Feature Widescreen

Widescreen: The Kinema in the Woods


If you go down to the woods today…you’ll find the sweetest little two-screen independent cinema tucked away among the trees. The Kinema in the Woods at Woodhall Spa in Lincolnshire is a regional institution and provides a unique picturehouse experience for its patrons. Manager Philip Jones swept a path through the autumn leaves to let Jez Conolly in on the Kinema’s history.

JC: The woods is not somewhere one would expect to find a cinema – how did the place come to be where it is?
PJ: The Kinema in the Woods started life as a multi-purpose sports and entertainment centre dating from the late 19th Century. The pavilion building sat in the pleasure grounds of The Victoria Hotel until the hotel burnt down in 1920. In 1922, Sir Archibald and Lady Weigall purchased the Victoria Hotel ruins including the sports pavilion and, with the assistance of Major Carleton Cole Allport, the pavilion was transformed in to a cinema. Originally called  ‘The Pavilion’, the cinema opened its doors on Monday September 11th 1922, showing a Charlie Chaplin film at 7pm, and was renamed The Kinema in the Woods in 1930.


When being converted into a cinema, the film had to be projected from behind the screen, known as rear projection. This is due to the roof trusses in the building, which are too low for an image to be projected from the back of the auditorium. The films are projected from behind the screen and on to a mirror in order to flip the image and Screen One at The Kinema is believed to be the only full-time cinema in the UK still using rear projection.

JC: The obvious question: why ‘Kinema’ instead of ‘Cinema’?
PJ: When The Kinema opened in 1922, moving picture theatres were known as Kinemas, which was taken from the German word “kinetic” meaning motion and movement. Kinema was widely used and indeed the trade magazine was called “The Kinematograph Weekly”. Over time the word cinema (from the French “cinematic”) became more prevalent, and today there are lots of cinemas, but only one Kinema!

JC: Being located where you are, do you ever have little visitors in the form of woodland creatures sneaking in to watch the films?
PJ: We often see squirrels around and the occasionally deer! We’ve never had any in to watch a film, but a squirrel has once been found in the projection room (which can be accessed from outside) looking through the bins!

JC: What role do you feel the Kinema plays in the local community?
It is unusual in this day and age for a village the size of Woodhall Spa to have its own full-time cinema and The Kinema plays an important role in many different ways for the local community. It is a place of entertainment for residents, and a valuable resource for local groups such as schools. The Kinema provides access to up to date films for local residents 364 days a year, many of whom are loyal and regular visitors, as well as classic films and concerts. Visitors are numerous and the Kinema plays its part in attracting many tourists to the area, both to experience its unique ambience and to enjoy its historical exhibits.


JC: What’s the story behind the Compton Kinestra?
PJ: Major C. C. Allport ran the cinema until 1973, when it was bought by its present owner, James Green and in June 1987, James Green installed the Compton Kinestra organ in The Kinema. The organ features an ornate lacquered red and gold console that has an eighteenth century oriental design and the organ was originally installed in the Super Cinema, Charing Cross Road, London. A lot of cinemas used to have organs installed to provide a soundtrack to the silent films. The name “Kinestra” is a contraction of Kinema and Orchestra, as the organ replicates a full orchestra. James Green wanted to bring back the atmosphere of early cinemas and felt an organ would complement the art deco surroundings. The organ is played every Saturday night prior to the film in Kinema One and we also hold organ concerts throughout the year.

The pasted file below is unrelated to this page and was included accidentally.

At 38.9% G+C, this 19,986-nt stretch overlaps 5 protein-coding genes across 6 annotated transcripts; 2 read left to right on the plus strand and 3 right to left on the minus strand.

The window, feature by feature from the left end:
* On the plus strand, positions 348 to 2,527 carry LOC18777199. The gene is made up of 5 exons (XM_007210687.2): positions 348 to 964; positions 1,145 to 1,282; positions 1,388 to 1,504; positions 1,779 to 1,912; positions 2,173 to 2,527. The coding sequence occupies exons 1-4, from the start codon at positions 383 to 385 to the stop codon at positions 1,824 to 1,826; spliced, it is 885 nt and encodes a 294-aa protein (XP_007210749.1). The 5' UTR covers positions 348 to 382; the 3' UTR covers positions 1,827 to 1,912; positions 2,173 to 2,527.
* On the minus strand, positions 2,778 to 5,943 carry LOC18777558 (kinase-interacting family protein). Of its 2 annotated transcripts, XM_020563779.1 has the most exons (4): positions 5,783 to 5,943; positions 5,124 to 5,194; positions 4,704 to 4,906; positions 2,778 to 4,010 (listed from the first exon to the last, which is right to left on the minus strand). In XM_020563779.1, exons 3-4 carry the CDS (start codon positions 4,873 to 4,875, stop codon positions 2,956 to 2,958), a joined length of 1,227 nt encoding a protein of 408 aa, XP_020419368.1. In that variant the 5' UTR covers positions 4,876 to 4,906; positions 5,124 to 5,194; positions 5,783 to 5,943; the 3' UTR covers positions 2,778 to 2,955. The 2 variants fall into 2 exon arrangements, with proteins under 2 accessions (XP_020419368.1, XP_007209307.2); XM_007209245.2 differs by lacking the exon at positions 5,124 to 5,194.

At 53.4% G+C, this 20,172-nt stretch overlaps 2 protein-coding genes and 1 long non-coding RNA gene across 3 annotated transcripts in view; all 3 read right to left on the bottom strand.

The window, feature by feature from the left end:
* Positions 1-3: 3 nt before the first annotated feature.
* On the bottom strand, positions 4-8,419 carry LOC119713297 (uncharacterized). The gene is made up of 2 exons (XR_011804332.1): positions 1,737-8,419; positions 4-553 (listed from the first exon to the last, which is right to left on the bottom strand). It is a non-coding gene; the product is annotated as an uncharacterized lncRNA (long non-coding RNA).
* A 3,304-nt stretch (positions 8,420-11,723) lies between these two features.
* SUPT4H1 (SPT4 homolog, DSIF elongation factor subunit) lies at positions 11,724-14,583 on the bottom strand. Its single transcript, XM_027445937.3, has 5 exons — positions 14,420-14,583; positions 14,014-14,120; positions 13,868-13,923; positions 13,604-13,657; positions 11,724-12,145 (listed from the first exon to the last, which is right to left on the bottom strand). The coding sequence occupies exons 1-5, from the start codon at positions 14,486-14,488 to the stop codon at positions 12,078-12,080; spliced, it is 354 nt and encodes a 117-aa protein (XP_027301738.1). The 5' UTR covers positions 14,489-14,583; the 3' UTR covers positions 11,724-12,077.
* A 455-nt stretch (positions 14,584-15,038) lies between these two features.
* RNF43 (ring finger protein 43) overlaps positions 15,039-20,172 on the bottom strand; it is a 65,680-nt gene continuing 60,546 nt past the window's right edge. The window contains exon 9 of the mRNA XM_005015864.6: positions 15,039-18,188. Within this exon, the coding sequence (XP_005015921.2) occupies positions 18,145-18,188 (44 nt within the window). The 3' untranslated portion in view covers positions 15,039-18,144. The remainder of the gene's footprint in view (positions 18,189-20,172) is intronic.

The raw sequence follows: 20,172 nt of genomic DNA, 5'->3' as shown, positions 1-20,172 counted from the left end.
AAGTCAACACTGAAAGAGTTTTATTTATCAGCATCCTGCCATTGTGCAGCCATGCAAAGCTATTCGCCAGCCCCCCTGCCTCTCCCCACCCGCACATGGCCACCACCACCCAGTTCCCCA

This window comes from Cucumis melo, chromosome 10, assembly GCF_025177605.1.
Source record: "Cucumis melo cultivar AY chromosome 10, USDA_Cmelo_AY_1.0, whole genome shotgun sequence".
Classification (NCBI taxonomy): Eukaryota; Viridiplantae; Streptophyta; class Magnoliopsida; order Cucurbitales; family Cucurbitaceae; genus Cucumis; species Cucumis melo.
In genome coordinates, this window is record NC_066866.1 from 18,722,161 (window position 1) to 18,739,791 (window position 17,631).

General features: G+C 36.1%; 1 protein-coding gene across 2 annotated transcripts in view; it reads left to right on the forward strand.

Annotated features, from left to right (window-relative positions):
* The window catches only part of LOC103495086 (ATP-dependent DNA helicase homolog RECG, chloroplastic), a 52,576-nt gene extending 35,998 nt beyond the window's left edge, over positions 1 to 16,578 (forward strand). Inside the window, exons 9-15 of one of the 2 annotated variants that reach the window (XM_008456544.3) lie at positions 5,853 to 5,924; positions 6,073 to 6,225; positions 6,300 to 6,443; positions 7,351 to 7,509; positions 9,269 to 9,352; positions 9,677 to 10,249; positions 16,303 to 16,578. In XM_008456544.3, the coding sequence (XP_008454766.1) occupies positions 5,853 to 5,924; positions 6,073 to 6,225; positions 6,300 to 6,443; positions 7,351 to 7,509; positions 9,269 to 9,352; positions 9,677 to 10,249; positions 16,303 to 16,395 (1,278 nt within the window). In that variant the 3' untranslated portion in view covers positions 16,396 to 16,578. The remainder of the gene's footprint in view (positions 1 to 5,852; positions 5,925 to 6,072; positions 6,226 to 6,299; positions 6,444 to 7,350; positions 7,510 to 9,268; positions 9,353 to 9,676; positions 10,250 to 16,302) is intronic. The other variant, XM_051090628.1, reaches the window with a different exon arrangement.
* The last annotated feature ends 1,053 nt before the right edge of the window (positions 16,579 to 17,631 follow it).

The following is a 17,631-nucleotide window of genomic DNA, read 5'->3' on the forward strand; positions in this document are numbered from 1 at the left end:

JC: What does it take for small independent cinemas like the Kinema to keep going these days?
PJ: I feel that independent cinemas must offer something different to the multiplex experience to survive. Here at The Kinema we offer a friendly and traditional cinema experience in an art deco surrounding as well as The Compton Organ, which is played regularly every Saturday night. We show a good mixture of blockbuster films and non-mainstream films, and it is important to try to cater for our local audience by listening to feedback about what sort of films they want to see.

JC: Do you have any special screenings coming up?
PJ: As well as showing release films, we have a classic film screening once a month. The next two of these being Meet Me In St. Louis on Wednesday 24th of November at 2.15pm and It’s A Wonderful Life just in time for Christmas on Wednesday 15th December at 2.15pm. We also have renowned organist Robert Wolfe performing his annual Christmas Organ Concert on Sunday 5th December and on Christmas Eve we have our Kinema Christmas Spectacular with organ entertainment, a festive sing-along, short cartoon and a special visit from Father Christmas!

Go Further

Jez Conolly asked the questions

By Jez Conolly

Jez has contributed to numerous film-related books, magazines and websites. He has co-edited three books in Intellect's World Film Locations series, covering Dublin, Reykjavik and Liverpool and has contributed pieces to many more volumes in the series. His monograph on John Carpenter's The Thing in Auteur's Devil's Advocates series of books was published in 2013. He is currently working on another book in the same series, concerning Ealing Studios' Dead of Night.

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